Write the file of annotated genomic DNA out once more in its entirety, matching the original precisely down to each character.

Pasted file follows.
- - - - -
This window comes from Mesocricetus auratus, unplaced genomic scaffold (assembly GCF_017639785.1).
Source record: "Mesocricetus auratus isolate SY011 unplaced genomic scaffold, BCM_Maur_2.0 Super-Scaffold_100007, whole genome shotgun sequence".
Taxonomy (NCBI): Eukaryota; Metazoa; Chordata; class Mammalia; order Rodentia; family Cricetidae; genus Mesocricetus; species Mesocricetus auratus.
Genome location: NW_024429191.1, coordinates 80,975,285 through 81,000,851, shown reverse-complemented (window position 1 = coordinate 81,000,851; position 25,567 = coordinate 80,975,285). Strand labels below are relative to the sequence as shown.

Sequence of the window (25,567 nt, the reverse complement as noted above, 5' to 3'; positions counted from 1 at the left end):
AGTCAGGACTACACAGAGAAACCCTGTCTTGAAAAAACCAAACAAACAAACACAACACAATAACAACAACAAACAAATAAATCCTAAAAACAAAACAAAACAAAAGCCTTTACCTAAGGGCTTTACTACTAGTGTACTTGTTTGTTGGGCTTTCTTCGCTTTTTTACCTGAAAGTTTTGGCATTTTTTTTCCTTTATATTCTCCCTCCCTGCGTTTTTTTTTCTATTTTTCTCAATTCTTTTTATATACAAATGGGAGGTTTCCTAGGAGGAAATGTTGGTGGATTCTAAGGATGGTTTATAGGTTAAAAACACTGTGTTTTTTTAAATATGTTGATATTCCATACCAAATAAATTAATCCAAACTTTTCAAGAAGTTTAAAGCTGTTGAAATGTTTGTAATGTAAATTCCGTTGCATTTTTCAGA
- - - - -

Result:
This window comes from Mesocricetus auratus, unplaced genomic scaffold (assembly GCF_017639785.1).
Source record: "Mesocricetus auratus isolate SY011 unplaced genomic scaffold, BCM_Maur_2.0 Super-Scaffold_100007, whole genome shotgun sequence".
Taxonomy (NCBI): Eukaryota; Metazoa; Chordata; class Mammalia; order Rodentia; family Cricetidae; genus Mesocricetus; species Mesocricetus auratus.
Genome location: NW_024429191.1, coordinates 80,975,285 through 81,000,851, shown reverse-complemented (window position 1 = coordinate 81,000,851; position 25,567 = coordinate 80,975,285). Strand labels below are relative to the sequence as shown.

Sequence of the window (25,567 nt, the reverse complement as noted above, 5' to 3'; positions counted from 1 at the left end):
AGTCAGGACTACACAGAGAAACCCTGTCTTGAAAAAACCAAACAAACAAACACAACACAATAACAACAACAAACAAATAAATCCTAAAAACAAAACAAAACAAAAGCCTTTACCTAAGGGCTTTACTACTAGTGTACTTGTTTGTTGGGCTTTCTTCGCTTTTTTACCTGAAAGTTTTGGCATTTTTTTTCCTTTATATTCTCCCTCCCTGCGTTTTTTTTTCTATTTTTCTCAATTCTTTTTATATACAAATGGGAGGTTTCCTAGGAGGAAATGTTGGTGGATTCTAAGGATGGTTTATAGGTTAAAAACACTGTGTTTTTTTAAATATGTTGATATTCCATACCAAATAAATTAATCCAAACTTTTCAAGAAGTTTAAAGCTGTTGAAATGTTTGTAATGTAAATTCCGTTGCATTTTTCAGA